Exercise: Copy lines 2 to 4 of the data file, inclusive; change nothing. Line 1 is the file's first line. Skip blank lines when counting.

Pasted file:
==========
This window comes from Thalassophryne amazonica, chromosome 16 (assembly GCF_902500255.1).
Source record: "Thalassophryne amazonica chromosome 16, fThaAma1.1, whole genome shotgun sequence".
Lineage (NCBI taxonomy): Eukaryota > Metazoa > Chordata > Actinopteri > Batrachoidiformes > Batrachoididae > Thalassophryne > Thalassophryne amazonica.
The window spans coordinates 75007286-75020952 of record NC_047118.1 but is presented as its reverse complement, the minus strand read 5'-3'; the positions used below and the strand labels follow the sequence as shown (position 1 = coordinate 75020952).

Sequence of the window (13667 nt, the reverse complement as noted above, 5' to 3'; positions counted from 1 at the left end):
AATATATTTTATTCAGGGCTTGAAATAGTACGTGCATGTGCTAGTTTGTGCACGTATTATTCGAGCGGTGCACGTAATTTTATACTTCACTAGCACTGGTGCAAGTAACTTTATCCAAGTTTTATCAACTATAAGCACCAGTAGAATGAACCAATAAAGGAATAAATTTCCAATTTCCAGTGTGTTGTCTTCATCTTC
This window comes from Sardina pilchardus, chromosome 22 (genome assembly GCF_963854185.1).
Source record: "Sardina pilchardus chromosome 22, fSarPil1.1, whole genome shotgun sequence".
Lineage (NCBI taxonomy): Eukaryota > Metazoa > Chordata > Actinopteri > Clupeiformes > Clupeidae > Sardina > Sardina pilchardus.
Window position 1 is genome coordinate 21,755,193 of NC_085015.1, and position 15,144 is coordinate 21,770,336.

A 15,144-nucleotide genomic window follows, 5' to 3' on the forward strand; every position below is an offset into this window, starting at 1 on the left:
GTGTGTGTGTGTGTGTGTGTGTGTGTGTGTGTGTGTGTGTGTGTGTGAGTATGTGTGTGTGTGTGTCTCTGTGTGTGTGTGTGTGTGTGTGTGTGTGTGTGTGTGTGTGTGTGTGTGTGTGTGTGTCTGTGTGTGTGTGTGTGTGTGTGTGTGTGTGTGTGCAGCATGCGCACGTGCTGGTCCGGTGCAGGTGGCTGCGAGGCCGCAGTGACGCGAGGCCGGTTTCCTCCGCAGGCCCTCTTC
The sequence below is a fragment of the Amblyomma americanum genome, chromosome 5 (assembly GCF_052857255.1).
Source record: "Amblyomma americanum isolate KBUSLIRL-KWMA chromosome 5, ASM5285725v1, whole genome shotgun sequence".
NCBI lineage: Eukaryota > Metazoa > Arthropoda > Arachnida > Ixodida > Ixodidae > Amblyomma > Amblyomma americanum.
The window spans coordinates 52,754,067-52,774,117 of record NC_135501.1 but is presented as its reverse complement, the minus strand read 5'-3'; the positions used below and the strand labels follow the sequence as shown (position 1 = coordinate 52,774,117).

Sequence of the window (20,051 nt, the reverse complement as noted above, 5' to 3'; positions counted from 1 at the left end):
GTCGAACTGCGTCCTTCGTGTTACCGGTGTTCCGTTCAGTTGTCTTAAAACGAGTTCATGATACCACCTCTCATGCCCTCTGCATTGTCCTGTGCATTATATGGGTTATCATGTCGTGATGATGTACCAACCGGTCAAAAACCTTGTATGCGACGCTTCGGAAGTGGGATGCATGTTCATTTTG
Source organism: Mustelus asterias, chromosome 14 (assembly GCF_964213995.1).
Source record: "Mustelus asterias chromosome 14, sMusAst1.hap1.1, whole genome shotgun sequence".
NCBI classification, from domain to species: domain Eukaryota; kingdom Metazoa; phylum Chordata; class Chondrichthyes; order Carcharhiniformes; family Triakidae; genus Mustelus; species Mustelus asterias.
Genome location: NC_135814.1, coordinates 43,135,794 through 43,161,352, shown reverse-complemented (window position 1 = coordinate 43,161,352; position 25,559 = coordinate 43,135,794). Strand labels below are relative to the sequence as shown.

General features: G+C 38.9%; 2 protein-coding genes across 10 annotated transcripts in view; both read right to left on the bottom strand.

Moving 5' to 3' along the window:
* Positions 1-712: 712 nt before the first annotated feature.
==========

Source record: "Thalassophryne amazonica chromosome 16, fThaAma1.1, whole genome shotgun sequence".
Lineage (NCBI taxonomy): Eukaryota > Metazoa > Chordata > Actinopteri > Batrachoidiformes > Batrachoididae > Thalassophryne > Thalassophryne amazonica.
The window spans coordinates 75007286-75020952 of record NC_047118.1 but is presented as its reverse complement, the minus strand read 5'-3'; the positions used below and the strand labels follow the sequence as shown (position 1 = coordinate 75020952).